Notice how defensive people get when they are first introduced to the idea that it is wrong to stigmatize people based on their height.
Why the hell is there a “heightism” tag on tumblr full of shorties complaining and blaming organized discrimination perpetrated by “the system” for their own failures in life?
TSC: “Shorties”, huh? I wonder if discussing other forms of social prejudice represent people “blaming organized discrimination….for their own failures in life” or if it’s just heightism? So, for instance, is feminism “a bunch of “chicks” complaining and blaming organized discrimination perpetrated by ‘the system’ for their own failures in life”?
It’s funny how some people try to deflect the blame from those who practice and perpetuate prejudice, onto those who are disadvantaged by it.
TSC: I think we all saw this coming sooner or later. Pretty much all of these Doctors who perform cosmetic leg-lengthening surgery on people with height dysphoria are lacking in ethical judgment, but here we have a Doctor who is taking it to a whole new level. Apparently, Dr. Shahab Mahboubian has purchased some trashy billboard advertising in the Los Angeles area in order to shame short men into giving him $100,000 a pop for leg-lengthening surgery.
Some of you will remember Dr. Mahboubian from his youtube advertisement on leg-lengthening. Well, he’s back with some of the same old tricks. This folks, is the definition of “some shameful shit”.
“This ought to reel ‘em in! I’ll make these shrimps think that they can’t get the girl without paying me $100,000! It’s so crazy that it just might work….muuuuhahahahahah!”
Anonymous: Just wondering, what is with Caesar? Was he short or do you just like the guy?
TSC: Honestly, I just thought he would be a cute mascot for the blog. I made his skin grey so he’d be like an animated marble statue of Caesar. And, I’ve seen accounts that Alexander the Great was a short man, but nothing much about Julius Caesar. The best sourced information I could find says that a well fed Roman soldier was between 5’6” and 5’11” and so Caesar was probably within that range as his height is rarely mentioned.
TSC: What is it about car advertisements and height?
So here is a new European Volkswagen ad that uses height as its primary theme. It’s somewhat similar to the infamous Honda CRV ad from ten years ago because the premise of this ad also relies on the idea that a woman must not date a shorter man. Or that tall women must find a taller man at any cost (even though its like “looking for a needle in a haystack”, as the background music asserts). It seems that the grand take-away from this ad is that a tall woman should attach herself to the first taller guy that comes along - even when he happens to drive a horribly ugly Volkswagen.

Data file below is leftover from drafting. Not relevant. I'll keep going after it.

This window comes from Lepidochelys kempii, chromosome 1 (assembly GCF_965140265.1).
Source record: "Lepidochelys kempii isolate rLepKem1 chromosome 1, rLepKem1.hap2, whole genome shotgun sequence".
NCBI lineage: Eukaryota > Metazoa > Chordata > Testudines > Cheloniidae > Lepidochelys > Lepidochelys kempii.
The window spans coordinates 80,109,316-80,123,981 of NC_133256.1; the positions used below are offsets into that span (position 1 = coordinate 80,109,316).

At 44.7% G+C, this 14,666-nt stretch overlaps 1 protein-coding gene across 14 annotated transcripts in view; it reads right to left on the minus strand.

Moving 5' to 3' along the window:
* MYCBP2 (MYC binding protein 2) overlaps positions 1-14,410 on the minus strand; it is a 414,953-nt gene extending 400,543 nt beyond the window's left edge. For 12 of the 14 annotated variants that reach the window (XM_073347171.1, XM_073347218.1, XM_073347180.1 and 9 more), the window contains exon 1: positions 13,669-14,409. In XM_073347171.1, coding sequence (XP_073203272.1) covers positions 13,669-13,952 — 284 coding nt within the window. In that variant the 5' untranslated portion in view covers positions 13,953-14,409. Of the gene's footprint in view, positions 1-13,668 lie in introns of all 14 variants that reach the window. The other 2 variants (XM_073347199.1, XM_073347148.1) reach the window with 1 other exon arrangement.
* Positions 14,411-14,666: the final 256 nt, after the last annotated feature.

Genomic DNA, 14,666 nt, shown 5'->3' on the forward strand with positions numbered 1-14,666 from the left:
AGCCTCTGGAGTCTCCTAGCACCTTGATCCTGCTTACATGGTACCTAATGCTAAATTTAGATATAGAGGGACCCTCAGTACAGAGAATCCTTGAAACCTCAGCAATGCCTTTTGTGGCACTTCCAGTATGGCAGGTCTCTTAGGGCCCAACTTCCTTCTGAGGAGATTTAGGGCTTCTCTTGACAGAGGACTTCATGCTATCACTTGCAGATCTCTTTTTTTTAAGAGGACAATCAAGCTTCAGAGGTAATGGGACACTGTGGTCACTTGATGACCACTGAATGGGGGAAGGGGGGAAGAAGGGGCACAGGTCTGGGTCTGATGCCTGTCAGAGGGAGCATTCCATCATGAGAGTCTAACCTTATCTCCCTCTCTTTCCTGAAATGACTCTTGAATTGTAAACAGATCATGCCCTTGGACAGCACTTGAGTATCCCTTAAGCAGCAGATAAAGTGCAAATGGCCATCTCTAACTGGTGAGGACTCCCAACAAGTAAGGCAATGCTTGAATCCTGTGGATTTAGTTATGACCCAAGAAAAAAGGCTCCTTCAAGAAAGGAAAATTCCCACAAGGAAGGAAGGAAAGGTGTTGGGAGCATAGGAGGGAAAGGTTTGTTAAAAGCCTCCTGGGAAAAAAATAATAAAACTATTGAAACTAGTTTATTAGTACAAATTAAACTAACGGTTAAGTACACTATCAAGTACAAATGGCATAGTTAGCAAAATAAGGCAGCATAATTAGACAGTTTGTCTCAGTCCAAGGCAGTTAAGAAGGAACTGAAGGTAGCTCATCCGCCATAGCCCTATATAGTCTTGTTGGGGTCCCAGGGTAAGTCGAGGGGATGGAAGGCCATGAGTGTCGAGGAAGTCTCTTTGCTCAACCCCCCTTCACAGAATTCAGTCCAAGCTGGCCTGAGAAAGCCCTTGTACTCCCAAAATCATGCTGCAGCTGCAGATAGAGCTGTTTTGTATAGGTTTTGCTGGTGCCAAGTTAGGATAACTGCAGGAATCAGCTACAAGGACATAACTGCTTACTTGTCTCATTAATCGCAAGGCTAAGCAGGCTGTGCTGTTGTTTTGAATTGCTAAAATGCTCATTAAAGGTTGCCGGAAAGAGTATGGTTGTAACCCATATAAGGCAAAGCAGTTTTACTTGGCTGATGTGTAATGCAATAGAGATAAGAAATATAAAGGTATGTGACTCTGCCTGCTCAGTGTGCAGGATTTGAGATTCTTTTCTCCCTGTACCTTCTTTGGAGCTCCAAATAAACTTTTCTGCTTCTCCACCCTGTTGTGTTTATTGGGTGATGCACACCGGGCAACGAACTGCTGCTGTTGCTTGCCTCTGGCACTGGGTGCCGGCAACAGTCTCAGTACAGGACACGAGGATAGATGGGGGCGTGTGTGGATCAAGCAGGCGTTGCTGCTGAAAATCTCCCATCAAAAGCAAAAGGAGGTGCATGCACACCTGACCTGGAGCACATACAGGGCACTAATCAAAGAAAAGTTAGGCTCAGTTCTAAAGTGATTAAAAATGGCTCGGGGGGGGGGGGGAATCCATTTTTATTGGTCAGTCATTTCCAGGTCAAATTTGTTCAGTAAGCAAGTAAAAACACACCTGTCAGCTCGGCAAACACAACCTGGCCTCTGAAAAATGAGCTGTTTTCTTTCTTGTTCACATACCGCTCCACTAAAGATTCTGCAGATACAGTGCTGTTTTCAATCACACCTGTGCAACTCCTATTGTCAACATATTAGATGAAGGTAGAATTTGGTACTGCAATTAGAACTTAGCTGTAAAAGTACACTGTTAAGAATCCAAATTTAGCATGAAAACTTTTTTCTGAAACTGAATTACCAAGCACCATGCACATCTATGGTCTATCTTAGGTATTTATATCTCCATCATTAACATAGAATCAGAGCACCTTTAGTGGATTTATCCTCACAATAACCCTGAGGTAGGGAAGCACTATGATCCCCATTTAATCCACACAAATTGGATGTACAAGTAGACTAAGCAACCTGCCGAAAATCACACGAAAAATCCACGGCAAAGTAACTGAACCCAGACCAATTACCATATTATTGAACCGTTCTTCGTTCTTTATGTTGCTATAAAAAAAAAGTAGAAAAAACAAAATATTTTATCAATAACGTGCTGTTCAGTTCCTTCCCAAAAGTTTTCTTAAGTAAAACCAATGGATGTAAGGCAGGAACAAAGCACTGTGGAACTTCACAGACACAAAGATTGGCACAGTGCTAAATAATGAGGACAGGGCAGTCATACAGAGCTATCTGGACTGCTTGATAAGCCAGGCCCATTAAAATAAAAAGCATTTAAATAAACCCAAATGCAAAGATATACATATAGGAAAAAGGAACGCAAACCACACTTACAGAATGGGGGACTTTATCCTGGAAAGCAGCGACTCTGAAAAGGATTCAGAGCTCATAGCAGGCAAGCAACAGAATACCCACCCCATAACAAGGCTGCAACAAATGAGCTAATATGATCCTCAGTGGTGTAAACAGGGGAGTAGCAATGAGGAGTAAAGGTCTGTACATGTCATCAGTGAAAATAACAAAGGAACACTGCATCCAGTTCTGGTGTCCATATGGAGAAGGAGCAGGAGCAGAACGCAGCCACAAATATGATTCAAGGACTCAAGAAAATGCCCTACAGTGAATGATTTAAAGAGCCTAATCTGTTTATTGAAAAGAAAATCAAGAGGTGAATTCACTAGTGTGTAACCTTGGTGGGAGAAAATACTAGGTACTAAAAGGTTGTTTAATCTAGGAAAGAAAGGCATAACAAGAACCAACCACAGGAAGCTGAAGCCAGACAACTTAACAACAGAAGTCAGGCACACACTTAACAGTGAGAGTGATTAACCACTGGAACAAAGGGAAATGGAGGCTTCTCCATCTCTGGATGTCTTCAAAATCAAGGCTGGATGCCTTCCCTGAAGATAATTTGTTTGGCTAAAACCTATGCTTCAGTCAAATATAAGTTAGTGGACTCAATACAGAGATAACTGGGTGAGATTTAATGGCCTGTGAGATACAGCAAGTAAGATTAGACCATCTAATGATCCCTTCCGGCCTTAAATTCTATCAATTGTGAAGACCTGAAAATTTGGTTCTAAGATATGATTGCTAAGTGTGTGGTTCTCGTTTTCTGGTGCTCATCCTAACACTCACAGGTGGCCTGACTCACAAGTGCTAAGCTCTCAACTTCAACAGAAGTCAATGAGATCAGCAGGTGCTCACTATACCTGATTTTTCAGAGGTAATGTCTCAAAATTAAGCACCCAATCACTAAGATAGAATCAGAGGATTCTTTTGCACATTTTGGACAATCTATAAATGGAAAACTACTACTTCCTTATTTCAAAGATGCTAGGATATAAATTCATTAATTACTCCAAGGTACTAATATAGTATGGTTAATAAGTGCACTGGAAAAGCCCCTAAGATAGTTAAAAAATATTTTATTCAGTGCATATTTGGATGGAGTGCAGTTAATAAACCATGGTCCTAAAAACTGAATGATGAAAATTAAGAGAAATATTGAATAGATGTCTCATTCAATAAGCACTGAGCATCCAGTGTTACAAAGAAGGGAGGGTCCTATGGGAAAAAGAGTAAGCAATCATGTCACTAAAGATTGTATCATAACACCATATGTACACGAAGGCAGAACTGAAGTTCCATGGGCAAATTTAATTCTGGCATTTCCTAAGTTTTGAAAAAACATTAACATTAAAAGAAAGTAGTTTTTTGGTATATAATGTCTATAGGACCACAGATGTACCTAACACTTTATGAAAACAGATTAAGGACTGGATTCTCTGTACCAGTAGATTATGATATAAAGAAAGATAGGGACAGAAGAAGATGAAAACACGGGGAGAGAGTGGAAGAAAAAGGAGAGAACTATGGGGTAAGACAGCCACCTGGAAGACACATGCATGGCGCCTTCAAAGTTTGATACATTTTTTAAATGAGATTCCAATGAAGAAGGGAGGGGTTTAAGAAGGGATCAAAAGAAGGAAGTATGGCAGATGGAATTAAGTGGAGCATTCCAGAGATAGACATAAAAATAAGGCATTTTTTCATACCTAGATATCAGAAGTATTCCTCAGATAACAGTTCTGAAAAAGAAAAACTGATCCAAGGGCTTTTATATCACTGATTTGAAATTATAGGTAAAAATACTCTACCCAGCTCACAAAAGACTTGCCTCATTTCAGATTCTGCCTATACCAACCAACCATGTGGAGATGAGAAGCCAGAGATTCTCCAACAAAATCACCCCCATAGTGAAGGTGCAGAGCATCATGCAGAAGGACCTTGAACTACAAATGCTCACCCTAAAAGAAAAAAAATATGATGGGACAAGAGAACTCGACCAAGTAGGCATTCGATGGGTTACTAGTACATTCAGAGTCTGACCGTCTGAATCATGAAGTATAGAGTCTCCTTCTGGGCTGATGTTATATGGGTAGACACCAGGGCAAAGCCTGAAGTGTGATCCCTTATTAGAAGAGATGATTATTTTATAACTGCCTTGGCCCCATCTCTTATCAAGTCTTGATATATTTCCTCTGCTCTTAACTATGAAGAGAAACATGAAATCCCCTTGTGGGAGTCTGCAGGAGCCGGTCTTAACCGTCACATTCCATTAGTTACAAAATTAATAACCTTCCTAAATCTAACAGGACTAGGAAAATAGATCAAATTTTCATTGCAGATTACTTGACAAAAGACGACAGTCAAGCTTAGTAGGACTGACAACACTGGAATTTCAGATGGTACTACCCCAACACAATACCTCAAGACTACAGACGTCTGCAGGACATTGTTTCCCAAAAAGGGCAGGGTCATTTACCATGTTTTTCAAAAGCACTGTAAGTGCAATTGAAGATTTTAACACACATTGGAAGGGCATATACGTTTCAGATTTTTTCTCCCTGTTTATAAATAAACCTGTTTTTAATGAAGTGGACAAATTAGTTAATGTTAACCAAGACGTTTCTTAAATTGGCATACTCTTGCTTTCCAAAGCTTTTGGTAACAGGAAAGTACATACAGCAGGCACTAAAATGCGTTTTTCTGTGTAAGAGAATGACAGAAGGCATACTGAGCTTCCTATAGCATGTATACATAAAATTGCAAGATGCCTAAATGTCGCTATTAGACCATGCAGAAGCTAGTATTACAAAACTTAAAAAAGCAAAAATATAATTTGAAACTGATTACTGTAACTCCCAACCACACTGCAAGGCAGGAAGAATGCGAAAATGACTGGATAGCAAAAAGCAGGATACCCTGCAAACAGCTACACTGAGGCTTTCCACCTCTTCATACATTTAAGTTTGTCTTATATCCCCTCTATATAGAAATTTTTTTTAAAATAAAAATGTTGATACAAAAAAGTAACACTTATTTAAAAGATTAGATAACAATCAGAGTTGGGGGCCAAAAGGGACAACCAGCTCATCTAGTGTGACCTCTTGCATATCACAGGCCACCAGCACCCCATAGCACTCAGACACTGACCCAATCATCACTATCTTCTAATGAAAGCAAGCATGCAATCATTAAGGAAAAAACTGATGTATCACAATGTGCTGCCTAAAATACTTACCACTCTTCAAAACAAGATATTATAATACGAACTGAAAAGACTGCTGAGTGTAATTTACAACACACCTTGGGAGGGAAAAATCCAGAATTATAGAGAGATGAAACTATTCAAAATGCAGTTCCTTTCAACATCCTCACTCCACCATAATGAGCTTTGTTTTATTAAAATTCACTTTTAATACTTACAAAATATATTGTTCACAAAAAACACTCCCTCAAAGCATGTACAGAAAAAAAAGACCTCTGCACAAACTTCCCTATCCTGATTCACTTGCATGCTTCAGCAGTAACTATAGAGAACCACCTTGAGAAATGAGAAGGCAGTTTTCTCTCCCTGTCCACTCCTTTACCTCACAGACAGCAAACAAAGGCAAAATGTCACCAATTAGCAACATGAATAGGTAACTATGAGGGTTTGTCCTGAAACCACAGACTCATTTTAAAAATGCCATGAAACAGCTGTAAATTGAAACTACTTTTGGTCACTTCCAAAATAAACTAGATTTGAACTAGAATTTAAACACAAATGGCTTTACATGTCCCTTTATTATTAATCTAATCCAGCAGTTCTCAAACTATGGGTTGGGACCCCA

Ultimately, large corporations which try to profit off of corrosive gender norms should be discouraged from doing so in the future. Dating necessarily involves personal choices. But popular culture influences our choices and when large corporations promote ideas about what couples “should look like”, it can take us down a troubling slippery slope. For instance, here Volkswagen is casting the Male-Taller-Norm as a social virtue, thereby perpetuating it as a hallmark of cultural cohesion. One could argue that this sort of message is bad for supposedly egalitarian societies such as ours - societies which strive to maximize our freedom to choose what makes us happy without being widely shamed for those choices.
But, I’ll at least say that this ad is MUCH less offensive than the Honda CRV ad, even though it relies on the same theme. Here, like in the CRV ad, the woman is disappointed to see shorter men potentially expressing romantic interest in her. But at least in this ad, the short men aren’t made to look like immature idiots or mere hollow props for the narrative. The short men in this ad seem like actual people - like real human beings. Which is more than what can be said for the Honda CRV ad.
And here is an old critique I did of the Honda CRV ad. The real point of this video was to test some of the animation I was doing for this blog at the time, but it’s still fairly entertaining and so I’m posting it for giggles.